"Everyone knew what was going on and no one did anything to keep us apart," he told Earley. "The guards wanted one of us to kill the other."
At the time, there was no federal death penalty for inmate homicides — and not much the system could do to Silverstein, who was already serving multiple life sentences in the worst unit of the worst prison the BOP had to offer. But some staffers, concerned about Silverstein's outsized rep among white inmates, apparently did their best to keep him in check. In the months that followed Cadillac's death, Silverstein began to regard Officer Merle Clutts, a bull-headed regular of the control unit, as his chief tormentor.
Silverstein has given different explanations about what Clutts did to deserve such attention. Clutts trashed his cell during shakedowns and withheld mail; he smudged his artwork and taunted him; he even tried to set him up for attack by other inmates, Silverstein has suggested. Silverstein claims he told Earley "the whole story," but only pieces made it into The Hot House. Earley won't comment, saying he no longer discusses Silverstein with other reporters because of past misunderstandings.
The BOP has denied that Clutts harassed Silverstein. Whatever the source of the feud might have been, there's no question that Silverstein became fixated on Clutts. One study by Harvard psychiatrist Stuart Grassian suggests that prisoners in control units sometimes experience "the emergence of primitive, aggressive fantasies of revenge, torture, and mutilation" of the guards who watch over them.
Silverstein thought about Clutts, and he thought about the difficulties involved in getting to his enemy when he was allowed out of his cell only one hour a day, shackled, escorted by three guards.
Locked down for life, he had a mountain of time to consider the problem.
One day in solitary is pretty much like another. Prisoners have different strategies for filling up their days, but there are always more days to come.
In his cell at Florence, 54-year-old Tom Silverstein usually rises before dawn, catches up on letters and reads, waiting for the grand event that is the delivery of his breakfast. He goes to rec for an hour, comes back to the grand event that is lunch, showers and cleans his cell. Time for some channel-flipping on the small black-and-white TV, in search of something fresh amid the religious chatter and educational programs he's watched over and over. More reading, some yoga. Then dinner, more TV - he's a sucker for Survivor, Big Brother and other "reality-type shows" — and so to bed.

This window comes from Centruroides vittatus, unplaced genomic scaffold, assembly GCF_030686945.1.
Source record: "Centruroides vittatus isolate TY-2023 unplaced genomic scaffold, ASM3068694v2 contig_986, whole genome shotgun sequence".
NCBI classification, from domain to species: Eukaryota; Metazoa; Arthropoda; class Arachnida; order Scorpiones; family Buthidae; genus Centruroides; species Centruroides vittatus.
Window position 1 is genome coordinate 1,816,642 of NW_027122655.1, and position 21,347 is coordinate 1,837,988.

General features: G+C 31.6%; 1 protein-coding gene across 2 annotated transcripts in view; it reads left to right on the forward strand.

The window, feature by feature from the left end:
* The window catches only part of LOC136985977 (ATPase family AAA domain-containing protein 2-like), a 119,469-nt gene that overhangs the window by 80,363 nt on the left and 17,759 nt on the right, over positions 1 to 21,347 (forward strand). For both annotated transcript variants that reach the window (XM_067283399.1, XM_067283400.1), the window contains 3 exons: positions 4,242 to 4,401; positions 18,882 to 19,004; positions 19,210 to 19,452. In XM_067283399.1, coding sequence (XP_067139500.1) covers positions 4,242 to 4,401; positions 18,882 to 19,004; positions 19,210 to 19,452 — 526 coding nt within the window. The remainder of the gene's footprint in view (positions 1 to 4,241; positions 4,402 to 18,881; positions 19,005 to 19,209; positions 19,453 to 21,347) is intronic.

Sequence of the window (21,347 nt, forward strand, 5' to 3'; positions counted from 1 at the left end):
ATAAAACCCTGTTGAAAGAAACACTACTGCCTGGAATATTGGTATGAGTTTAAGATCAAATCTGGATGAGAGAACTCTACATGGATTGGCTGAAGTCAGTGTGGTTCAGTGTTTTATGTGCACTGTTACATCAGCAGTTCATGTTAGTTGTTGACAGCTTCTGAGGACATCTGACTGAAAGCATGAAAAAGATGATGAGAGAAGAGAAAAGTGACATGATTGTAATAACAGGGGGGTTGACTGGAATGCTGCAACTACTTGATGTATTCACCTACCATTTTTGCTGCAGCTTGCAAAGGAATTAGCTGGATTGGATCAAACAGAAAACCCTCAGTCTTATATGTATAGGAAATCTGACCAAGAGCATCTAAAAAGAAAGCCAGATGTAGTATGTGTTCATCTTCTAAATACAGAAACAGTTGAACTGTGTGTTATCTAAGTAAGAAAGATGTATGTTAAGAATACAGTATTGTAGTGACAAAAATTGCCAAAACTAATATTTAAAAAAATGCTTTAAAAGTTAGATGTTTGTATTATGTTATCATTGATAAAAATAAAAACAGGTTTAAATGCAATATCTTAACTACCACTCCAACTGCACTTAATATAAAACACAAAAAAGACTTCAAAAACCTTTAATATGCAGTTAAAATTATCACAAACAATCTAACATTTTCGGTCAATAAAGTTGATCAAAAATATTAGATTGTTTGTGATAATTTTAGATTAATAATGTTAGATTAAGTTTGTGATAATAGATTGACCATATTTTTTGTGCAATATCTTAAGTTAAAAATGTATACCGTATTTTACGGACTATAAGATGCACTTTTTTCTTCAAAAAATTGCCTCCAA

When he was in the Silverstein Suite at Leavenworth, Silverstein had access to paintbrushes, pens and other art supplies. At ADX, he's only permitted pastels, colored pencils and "cheap-ass paper," he reports; consequently, he hasn't drawn a lick since he's been there. He says that every few weeks, he's moved from the cell with the heavily meshed window to one with no window at all, then back again a few weeks later. There are rare, glorious interruptions in the routine — a visit with sister Sydney last May, an occasional lawyer checking in. Visitors sit in a booth outside the cell and talk to him on a phone; he sits shackled on the other side of a glass partition and talks back. But these dazzling bursts of conversation quickly fade into a muddle. Did the last lawyers come before or after his sister? Silverstein isn't sure.
"It's all a blur, a dream state of mind," he writes. "Like my memories. When I venture back to my yesterdays, it's hard to distinguish fact from fiction."
Yet there is one memory, one day that stands out from all the rest — the day that started it all. Twenty-four years later, Silverstein is still in the position of analyzing, defending and regretting the act that has defined his fate. But nothing can explain away the act itself, a murder that was meticulously planned and ruthlessly executed.
Marion wasn't designed to be a supermax. Control unit prisoners had to be shackled and escorted to the shower every day, and the guards permitted them to have brief conversations with other inmates in cells along the way. On October 22, 1983, Silverstein was on his way back from his shower when another inmate in a rec cage called over one of his three escorts — Merle Clutts. Now flanked by only two guards, Silverstein paused at the cell of one of his buddies, Randy Gometz, and struck up a conversation.